"You know it's Commando Friday, right?"
It's hard to believe Braveheart is now 25 years old. As modern historical epics go, it still ranks among the most entertaining and is always worth revisiting from time to time. So of course it deserves some kind of commemoration. But be aware, 4K and SteelBook editions have been released before, as well as several Blu-rays that are loaded with the same extensive bonus features that are included here.

Like the simultaneously released 4K SteelBook of Gladiator, the only difference is the packaging itself, which differs from previous editions and features one of the film's more iconic images. If you've never added Braveheart to your shelf, the 25th Anniversary Edition is a good as it gets. But if you already have it on 4K Blu-ray, time to decide if the new packaging is worth double-dipping for.

BRAVEHEART TIMELINES - A neat interactive feature consisting of three timelines related to the production, the film's narrative and the actual history of William Wallace. Includes text, behind-the-scenes footage, interviews and selected scenes.
BRAVEHEART: A LOOK BACK – An hour-long documentary originally produced in 2009. Features interviews with numerous cast & crew.
SMITHFIELD: MEDIEVAL KILLING FIELDS – A look at the location where Wallace *and countless others) were tortured. It's a meat market today.
TALES OF WILLIAM WALLACE – A 30 minute documentary about the real-life Scottish hero.
A WRITER'S JOURNEY – Interview with screenwriter Randall Wallace.

June 24, 2020

Long Beautiful HAIR

HAIR – Olive Signature Edition
(Blu-ray Review)
Starring John Savage, Treat Williams, Beverly D'Angelo, Annie Golden, Dorsey Wright, Cheryl Barnes, Melba Moore, Ronnie Dyson. Directed by Milos Forman. (1979/121 min)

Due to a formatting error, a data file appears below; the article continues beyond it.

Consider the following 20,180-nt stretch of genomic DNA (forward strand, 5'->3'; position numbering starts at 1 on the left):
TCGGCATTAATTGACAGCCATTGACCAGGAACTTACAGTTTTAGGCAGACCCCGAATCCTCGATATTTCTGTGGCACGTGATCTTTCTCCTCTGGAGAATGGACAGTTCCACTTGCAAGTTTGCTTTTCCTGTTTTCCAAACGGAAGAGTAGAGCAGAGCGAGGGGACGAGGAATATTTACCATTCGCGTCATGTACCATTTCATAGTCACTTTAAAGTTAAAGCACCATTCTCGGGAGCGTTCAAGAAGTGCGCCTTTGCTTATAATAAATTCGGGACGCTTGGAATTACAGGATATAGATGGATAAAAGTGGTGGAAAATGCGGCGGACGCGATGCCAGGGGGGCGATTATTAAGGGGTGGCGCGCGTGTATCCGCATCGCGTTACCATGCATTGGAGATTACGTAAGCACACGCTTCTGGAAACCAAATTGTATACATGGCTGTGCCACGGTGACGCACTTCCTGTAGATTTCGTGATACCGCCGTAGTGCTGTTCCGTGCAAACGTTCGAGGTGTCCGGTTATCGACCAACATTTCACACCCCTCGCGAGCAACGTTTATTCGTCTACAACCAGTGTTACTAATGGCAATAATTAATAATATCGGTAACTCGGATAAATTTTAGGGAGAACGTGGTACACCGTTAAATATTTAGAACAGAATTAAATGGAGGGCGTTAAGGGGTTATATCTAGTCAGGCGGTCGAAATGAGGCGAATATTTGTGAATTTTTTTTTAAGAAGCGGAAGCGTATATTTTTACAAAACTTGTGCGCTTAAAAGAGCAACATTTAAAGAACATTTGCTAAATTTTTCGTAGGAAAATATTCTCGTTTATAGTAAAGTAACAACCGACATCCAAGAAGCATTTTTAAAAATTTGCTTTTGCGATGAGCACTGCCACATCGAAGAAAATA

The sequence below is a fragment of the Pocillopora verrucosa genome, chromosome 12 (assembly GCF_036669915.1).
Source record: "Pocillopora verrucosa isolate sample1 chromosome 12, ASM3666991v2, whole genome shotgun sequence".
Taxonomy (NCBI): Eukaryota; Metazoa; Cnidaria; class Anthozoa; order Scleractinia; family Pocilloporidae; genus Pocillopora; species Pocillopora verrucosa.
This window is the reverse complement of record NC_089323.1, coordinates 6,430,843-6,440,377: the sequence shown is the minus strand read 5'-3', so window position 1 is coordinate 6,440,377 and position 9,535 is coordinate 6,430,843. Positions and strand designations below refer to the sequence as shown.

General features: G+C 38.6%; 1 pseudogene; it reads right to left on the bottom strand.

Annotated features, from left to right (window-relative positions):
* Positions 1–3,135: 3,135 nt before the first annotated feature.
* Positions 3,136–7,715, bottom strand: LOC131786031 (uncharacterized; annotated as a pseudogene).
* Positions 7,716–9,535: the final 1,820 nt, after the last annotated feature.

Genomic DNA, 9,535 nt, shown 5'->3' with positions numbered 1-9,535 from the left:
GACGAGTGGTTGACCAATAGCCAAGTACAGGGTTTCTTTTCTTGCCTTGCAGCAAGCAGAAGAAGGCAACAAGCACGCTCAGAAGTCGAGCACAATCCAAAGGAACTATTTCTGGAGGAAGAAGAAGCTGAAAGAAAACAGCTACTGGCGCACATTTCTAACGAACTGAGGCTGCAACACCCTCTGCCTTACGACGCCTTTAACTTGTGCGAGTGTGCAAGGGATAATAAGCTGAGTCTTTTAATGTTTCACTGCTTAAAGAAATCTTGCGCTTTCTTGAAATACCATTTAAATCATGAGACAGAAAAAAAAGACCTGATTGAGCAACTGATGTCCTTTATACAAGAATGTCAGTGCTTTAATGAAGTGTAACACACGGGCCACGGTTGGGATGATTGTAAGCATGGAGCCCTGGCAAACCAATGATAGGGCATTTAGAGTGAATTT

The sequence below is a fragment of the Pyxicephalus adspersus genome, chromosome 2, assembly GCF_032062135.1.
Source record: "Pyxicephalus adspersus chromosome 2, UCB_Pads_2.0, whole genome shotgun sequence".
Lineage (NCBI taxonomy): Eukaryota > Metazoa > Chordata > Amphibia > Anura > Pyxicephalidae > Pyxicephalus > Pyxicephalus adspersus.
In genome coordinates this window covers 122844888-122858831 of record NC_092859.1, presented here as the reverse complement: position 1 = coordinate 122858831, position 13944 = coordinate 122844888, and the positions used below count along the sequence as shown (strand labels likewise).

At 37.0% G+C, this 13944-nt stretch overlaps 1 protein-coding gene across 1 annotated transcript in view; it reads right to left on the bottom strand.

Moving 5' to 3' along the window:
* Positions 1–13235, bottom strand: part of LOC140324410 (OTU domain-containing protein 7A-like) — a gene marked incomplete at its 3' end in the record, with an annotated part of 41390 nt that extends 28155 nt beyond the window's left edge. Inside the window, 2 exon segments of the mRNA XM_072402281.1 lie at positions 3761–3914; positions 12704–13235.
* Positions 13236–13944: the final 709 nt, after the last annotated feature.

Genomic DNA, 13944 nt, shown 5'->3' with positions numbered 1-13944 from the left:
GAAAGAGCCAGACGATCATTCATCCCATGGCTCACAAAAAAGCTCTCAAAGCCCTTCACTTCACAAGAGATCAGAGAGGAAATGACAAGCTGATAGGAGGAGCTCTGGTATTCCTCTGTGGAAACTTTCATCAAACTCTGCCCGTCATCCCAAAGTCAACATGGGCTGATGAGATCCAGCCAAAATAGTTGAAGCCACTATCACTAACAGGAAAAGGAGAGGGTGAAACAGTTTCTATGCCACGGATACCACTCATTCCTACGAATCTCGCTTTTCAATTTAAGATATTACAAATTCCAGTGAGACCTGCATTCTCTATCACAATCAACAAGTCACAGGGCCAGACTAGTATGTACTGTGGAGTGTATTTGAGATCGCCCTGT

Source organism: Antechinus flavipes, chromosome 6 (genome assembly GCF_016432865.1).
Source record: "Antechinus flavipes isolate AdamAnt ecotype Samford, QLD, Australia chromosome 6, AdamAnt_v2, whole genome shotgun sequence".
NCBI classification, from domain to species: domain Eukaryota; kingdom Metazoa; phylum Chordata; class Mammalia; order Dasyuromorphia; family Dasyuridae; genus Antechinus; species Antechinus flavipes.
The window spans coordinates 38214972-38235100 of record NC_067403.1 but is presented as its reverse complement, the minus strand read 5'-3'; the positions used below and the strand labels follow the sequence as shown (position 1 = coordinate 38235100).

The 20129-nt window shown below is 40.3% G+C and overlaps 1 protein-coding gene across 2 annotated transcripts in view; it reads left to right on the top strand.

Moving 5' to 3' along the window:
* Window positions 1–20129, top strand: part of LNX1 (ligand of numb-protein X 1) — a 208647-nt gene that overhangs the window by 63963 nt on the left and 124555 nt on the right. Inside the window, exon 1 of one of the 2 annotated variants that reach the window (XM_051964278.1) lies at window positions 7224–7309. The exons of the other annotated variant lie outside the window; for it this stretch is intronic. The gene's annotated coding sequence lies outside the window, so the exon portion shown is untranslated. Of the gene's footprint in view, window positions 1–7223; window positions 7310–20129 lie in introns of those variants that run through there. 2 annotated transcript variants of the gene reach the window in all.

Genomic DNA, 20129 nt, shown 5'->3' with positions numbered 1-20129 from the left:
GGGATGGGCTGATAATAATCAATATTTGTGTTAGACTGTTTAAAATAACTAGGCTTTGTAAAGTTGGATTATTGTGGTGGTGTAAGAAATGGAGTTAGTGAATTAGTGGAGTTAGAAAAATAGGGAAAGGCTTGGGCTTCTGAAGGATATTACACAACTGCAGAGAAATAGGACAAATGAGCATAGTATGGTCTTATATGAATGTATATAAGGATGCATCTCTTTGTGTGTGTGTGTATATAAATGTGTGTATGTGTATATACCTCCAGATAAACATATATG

Review by Stinky the Destroyer😺

My God, it's my parents' playlist...

I remember when Mom & Dad bought their first stereo, or hi-fi, as they were called back then. It was a thing a beauty...AM and FM, turntable, 8-track tape player and two cabinet speakers. Since it was Dad's baby, I was forbidden to mess with it.

To celebrate their purchase, Dad ordered a dozen 8-track tapes from one of those record clubs, and for the next few years, the family was inundated by Three Dog Night, The Fifth Dimension, America, The Cowsills, Gilbert O'Sullivan and a shitload of Neil Diamond (to appease Mom). I still know a lot of that music by heart, whether I want those songs swimming in my head or not. Even today, whenever I hear “Good Morning Starshine,” I see Mom vacuuming the living room on Sunday mornings, singing along to the 'glibby gloop gloopy' parts.

A thing of beauty.
What I didn't know at the time was how many of those insanely-popular songs originated from the Broadway musical, Hair. I don't think my parents knew, either, since that hippie stuff wasn't their bag. But Hair not only inspired more cover versions of its songs than I could possibly list without developing carpal tunnel syndrome, it pretty much invented the conceptual rock musical. The likes of Rent, Grease, Tommy and Hamilton arguably wouldn't exist without it.